# What are Maximal Frequent Itemsets?

A maximal frequent itemset is represented as a frequent itemset for which none of its direct supersets are frequent. The itemsets in the lattice are broken into two groups such as those that are frequent and those that are infrequent. A frequent itemset border, which is defined by a dashed line.

Each item set situated above the border is frequent, while those located under the border (the shaded nodes) are infrequent. Between the itemsets residing near the border, {a, d}, {a, c, e}, and {b, c, d, e} are treated to be maximal frequent itemsets because their direct supersets are infrequent.

An itemset including {a, d} is maximal frequent because some direct supersets, {a, b, d}, {a, c, d}, and {a, d, e}, are infrequent. In contrast, {a, c} is non-maximal because the direct supersets, {a, c, e}, is frequent.

Maximal frequent itemsets adequately support a compact description of frequent itemsets. In other terms, they form the smallest set of itemsets from which some frequent itemsets can be derived. For instance, the frequent itemsets can be broken into two groups such as follows −

• Frequent itemsets that start with item a and that can include items c, d, or e. This group contains itemsets including {a), {a, c), {a, d}, {a, e}, and {a, c, e}.

• Frequent itemsets that start with items b, c, d, or e. This group contains itemsets including {b}, {b, c}, {c, d}, {b, c, d, e}, etc.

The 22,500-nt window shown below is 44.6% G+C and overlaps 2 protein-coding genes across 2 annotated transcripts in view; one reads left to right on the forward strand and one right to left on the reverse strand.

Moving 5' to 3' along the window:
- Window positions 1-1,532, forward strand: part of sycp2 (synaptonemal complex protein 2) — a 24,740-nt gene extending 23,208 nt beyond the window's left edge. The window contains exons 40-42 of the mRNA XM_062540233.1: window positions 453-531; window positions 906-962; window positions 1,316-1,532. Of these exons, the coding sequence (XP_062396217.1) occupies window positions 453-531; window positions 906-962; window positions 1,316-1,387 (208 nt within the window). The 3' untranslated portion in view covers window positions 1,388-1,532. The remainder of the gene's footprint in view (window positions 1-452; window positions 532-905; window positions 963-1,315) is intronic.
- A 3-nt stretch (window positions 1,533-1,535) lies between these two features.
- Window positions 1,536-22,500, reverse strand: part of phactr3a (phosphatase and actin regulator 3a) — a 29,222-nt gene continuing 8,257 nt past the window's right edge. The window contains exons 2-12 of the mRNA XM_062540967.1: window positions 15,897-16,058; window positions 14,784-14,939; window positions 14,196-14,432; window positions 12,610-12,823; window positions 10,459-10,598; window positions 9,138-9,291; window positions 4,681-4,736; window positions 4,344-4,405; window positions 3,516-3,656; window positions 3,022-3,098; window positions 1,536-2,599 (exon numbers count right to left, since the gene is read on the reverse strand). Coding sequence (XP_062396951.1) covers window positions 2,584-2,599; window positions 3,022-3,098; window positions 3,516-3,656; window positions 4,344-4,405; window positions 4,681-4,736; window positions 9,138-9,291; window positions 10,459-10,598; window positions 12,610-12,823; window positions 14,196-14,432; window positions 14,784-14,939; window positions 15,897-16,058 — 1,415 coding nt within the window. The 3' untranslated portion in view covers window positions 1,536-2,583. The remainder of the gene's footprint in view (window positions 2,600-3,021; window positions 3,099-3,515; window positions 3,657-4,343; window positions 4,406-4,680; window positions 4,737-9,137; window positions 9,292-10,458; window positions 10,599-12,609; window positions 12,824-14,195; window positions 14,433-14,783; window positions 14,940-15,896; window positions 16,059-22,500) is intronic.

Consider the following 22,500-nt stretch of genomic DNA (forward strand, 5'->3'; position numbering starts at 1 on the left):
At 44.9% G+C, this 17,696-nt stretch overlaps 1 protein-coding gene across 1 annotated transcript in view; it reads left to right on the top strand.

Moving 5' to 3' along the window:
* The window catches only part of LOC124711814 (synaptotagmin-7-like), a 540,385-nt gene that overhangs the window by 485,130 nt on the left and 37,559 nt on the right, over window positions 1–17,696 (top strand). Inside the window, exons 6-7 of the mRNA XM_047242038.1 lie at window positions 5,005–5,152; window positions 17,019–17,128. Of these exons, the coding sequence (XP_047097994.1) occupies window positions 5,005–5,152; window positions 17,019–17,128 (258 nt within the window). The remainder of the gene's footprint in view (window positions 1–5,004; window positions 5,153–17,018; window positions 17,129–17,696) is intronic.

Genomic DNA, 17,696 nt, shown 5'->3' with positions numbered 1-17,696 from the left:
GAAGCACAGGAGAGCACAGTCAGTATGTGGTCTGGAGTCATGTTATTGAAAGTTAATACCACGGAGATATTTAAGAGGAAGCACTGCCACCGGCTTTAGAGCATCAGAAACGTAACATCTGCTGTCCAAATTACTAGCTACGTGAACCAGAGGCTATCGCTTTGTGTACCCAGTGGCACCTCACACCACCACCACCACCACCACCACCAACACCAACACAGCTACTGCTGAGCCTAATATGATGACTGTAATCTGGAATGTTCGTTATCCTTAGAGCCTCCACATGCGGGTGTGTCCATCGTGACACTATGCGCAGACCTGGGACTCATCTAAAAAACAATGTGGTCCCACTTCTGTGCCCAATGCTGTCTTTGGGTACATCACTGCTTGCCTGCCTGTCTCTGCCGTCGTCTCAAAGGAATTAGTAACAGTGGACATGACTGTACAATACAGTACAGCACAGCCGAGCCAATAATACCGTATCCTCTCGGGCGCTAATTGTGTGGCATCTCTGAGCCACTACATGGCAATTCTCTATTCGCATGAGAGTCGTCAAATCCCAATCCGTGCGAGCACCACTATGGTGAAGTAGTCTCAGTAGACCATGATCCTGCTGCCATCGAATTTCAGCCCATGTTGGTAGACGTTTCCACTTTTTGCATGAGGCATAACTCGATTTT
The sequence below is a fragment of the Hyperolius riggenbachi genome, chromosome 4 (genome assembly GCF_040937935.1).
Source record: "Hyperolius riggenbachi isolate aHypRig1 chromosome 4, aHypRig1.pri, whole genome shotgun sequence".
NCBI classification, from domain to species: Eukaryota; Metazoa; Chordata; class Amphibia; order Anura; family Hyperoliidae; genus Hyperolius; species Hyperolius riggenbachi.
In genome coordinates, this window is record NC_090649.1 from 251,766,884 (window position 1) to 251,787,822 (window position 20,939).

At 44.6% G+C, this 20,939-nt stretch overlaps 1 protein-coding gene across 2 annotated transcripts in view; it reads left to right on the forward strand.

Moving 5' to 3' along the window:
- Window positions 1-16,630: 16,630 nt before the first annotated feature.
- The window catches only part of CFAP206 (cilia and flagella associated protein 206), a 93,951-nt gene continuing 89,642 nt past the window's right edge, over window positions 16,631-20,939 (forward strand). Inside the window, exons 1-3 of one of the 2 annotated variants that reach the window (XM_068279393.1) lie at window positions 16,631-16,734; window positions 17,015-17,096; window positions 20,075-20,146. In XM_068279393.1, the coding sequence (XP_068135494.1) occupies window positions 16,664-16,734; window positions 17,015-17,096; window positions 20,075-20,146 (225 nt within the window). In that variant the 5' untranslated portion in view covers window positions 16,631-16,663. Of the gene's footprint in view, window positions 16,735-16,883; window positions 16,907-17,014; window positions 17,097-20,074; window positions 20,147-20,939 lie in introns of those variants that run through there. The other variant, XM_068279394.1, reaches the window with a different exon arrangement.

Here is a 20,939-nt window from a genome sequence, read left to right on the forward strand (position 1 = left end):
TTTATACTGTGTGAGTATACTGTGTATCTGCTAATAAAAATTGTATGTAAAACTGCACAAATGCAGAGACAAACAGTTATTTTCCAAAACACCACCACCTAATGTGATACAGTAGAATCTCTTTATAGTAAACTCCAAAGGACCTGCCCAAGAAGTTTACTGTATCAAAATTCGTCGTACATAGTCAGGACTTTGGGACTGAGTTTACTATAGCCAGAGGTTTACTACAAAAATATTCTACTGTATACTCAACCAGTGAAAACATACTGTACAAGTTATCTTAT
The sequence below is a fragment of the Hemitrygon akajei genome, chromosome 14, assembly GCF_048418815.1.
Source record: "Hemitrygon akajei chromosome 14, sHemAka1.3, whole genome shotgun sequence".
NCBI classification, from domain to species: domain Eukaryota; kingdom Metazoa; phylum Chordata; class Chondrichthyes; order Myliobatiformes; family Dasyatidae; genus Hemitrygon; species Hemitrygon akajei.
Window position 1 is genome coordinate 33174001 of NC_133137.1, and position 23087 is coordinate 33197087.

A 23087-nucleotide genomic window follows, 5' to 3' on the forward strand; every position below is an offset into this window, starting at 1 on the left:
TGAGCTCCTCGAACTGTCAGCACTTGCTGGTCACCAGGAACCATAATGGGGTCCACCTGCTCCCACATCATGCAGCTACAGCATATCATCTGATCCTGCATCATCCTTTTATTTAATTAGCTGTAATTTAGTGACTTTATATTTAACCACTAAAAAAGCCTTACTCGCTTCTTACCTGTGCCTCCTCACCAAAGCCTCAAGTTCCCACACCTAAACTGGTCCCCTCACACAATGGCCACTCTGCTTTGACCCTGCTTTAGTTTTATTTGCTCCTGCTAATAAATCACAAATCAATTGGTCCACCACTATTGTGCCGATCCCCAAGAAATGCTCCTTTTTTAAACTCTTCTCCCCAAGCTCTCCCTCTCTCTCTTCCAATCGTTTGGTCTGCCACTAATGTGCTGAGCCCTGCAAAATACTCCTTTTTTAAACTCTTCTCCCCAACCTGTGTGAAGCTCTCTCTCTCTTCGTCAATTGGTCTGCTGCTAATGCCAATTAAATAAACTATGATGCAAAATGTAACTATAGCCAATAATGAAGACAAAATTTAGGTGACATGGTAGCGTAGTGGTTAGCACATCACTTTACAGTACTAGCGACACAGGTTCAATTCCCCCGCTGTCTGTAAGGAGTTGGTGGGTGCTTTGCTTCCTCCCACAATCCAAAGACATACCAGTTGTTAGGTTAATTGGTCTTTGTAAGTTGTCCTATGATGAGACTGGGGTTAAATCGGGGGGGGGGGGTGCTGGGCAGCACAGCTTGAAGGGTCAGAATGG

Frequent itemsets that apply in the first group are subsets of either {a, c, e} or {a, d}, while those that apply in the second group are subsets of {b, c, d, e}. Therefore, the maximal frequent itemsets {a, c, e}, {a, d}, and {b, c, d, e} support a compact description of the frequent itemsets.

Maximal frequent itemsets support a valuable description for data sets that can make very high, frequent itemsets, as there are exponentially several frequent itemsets in such data. This method is practical only if an effective algorithm occurs to explicitly discover the maximal frequent itemsets without having to enumerate some subsets.

Despite supporting a compact description, maximal frequent itemsets do not include the support data of their subsets. For instance, the support of the maximal frequent itemsets {a,c,e}, {a,d}, and {b,c,d,e} do not give any idea about the support of their subsets.

An additional pass over the data set is required to decide the support counts of the non-maximal frequent itemsets. In some cases, it can be desirable to have a minimal description of frequent itemsets that preserves the support data.